Per the Occupational Safety and Health Administration (OSHA) there were 774 deaths among construction workers on the job in 2010. Falls accounted for 264 fatalities and were the leading cause of death for construction workers. The sad part is most of the fatalities could have been prevented with proper construction site safety. Falls also cause numerous non-fatal injuries. With proper fall prevention incorporated into the safety program, a significant portion of the non-fatal accidents on constructions sites could be avoided as well.There is risk of a fall is whenever employees are on an elevated surface – ladders, scaffolds, bridges or roofs.. Employers need to recognize the potential dangers involved and plan the work in a way that will allow its completion while reducing the risk of injury as much possible. This includes determining what safety equipment and safety gear is needed, and how it will be used to prevent the possibility of a fall.[WCx]
OSHA regulations require any worker six feet or higher above the lower level to have “personal fall arrest systems”. In non-government speak, a safety harness or a system of railings around the edges of the work surface to keep the employee protected from the edge and a fall.
In planning the work, the employer should be conscientious to provide the right equipment. Ladders that are too short, scaffolding that has seen better days or worn out safety gear is an invitation to a workers compensation claim. The equipment and gear provided to the employees should be appropriate for the job.
Planning the work with safety in mind and providing the safety equipment and safety gear will not prevent injuries if the employees do not know how to use the equipment and gear correctly.Employers often take it for granted that employees know how to use ladders or scaffolding, but improper use of equipment is the most common reason for accidents. For example: Ladders are frequently used in a dangerous fashion.
Common ladder mistakes include:
Going up or down the ladder facing away from the ladder
Over reaching away from the ladder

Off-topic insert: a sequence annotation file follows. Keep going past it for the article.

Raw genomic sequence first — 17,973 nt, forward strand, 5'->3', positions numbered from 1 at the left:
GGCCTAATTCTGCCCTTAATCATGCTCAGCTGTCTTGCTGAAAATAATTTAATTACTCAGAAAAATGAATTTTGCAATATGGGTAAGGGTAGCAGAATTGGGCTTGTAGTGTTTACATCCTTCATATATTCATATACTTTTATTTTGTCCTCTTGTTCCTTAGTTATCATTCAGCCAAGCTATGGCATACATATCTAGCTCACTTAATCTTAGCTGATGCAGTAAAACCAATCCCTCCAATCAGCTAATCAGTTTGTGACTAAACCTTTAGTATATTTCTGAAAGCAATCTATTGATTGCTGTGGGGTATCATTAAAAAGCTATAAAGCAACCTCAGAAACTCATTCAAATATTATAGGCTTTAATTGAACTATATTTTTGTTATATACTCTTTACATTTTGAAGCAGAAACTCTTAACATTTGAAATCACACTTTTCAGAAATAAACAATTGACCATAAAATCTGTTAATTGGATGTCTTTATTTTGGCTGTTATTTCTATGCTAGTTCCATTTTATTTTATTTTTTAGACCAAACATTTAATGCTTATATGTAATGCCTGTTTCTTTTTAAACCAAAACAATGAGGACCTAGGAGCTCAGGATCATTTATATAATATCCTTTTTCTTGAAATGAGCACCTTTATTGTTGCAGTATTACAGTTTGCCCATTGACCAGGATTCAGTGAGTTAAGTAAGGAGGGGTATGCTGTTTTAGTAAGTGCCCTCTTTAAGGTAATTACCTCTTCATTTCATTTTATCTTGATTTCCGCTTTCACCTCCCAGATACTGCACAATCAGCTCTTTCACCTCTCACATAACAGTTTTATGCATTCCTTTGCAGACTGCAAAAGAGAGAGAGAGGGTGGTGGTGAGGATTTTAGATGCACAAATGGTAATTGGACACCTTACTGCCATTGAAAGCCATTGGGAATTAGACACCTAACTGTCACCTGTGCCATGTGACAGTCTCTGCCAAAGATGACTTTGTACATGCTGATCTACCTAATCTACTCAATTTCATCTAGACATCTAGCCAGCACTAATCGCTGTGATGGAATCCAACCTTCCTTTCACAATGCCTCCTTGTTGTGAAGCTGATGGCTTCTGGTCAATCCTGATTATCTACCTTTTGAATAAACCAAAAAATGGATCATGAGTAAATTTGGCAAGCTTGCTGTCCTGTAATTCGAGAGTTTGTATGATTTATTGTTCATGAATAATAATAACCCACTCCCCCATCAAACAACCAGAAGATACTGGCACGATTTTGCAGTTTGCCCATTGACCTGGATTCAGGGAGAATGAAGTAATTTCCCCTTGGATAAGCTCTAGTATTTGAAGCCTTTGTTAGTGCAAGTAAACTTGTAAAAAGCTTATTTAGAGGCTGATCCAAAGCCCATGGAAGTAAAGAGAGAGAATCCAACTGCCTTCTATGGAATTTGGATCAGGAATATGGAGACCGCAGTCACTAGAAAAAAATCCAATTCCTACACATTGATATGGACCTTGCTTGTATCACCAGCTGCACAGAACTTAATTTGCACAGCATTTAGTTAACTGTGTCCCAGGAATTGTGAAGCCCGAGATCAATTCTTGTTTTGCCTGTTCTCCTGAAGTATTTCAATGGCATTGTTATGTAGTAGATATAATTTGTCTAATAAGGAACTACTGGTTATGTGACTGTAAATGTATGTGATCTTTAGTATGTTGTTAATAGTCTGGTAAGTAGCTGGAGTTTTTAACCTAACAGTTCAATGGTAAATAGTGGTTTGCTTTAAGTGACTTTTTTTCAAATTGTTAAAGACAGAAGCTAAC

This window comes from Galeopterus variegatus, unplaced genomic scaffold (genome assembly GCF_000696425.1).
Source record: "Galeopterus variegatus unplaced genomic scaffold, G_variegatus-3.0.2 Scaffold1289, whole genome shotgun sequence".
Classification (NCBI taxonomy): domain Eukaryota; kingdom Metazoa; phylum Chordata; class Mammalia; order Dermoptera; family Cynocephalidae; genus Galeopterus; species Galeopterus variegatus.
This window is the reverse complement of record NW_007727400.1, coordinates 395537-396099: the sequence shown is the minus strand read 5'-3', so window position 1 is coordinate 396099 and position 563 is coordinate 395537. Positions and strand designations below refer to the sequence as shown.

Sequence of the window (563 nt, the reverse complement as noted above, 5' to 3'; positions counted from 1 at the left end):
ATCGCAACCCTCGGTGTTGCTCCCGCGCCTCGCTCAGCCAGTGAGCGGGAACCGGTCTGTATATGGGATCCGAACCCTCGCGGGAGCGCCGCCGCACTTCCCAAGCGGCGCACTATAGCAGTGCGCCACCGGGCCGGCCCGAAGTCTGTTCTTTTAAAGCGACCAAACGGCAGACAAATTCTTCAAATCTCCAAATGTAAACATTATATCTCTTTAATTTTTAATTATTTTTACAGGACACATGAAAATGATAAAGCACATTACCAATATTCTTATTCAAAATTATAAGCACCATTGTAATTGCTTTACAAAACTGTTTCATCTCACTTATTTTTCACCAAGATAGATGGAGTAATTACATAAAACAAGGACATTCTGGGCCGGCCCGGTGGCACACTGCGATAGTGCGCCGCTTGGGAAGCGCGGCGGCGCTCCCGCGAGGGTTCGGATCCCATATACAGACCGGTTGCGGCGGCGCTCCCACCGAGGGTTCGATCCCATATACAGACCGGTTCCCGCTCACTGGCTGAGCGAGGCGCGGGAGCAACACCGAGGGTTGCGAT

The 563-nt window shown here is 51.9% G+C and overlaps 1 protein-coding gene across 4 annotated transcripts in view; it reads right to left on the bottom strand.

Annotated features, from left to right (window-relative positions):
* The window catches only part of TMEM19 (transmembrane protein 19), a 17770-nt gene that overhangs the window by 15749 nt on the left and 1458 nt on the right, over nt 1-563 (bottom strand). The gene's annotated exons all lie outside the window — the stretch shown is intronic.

“Walking the ladder” (moving the ladder sideways by bouncing up down while on the ladder)
Failure to maintain three point contact (two feet and one hand or two hands and one foot while ascending/descending the ladder)
Not placing the ladder on a level surface
Not securing the ladder (tying it off or bracing so that it cannot move)
Setting a ladder up on scaffolding, or worse, a ladder on a ladder!
Common mistakes with scaffolding include:
Partially planking the scaffolding, instead of fully planked
Not installing the guardrails
Not verify the scaffolding is plumb and level before using it
Not checking the assembly to be sure all proper connections have been made
Climbing over the cross braces
Standing on the guardrails
Reaching outside of the scaffolds
When working at heights of six foot or higher, the most effective “personal fall arrest systems” is a full body harness, a rope-grab lifeline, and connectors. The full body harness uses D-rings to connect the body harness to the rope-grab lifeline. The rope-grab lifeline is securely attached to the roof, scaffolding or other surface that is structurally strong enough to support the employee’s full weight in the event of a fall.
Fall prevention on construction sites will save the employer significantly on the cost of workers compensation insurance, as fall prevention will lower both the frequency of accidents and the severity of the accidents that do happen. By planning the job,providing the right equipment and training the employees on the proper use of it, employers can eliminate most falls, save lives and reduce the number of injuries.
Author Michael B. Stack, CPA, Director of Operations, Amaxx Risk Solutions, Inc. is an expert in employer communication systems and part of the Amaxx team helping companies reduce their workers compensation costs by 20% to 50%. He is a writer, speaker, and website publisher. www.reduceyourworkerscomp.com. Contact: email@example.com.
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Do not use this information without independent verification. All state laws vary. You should consult with your insurance broker or agent about workers comp issues.
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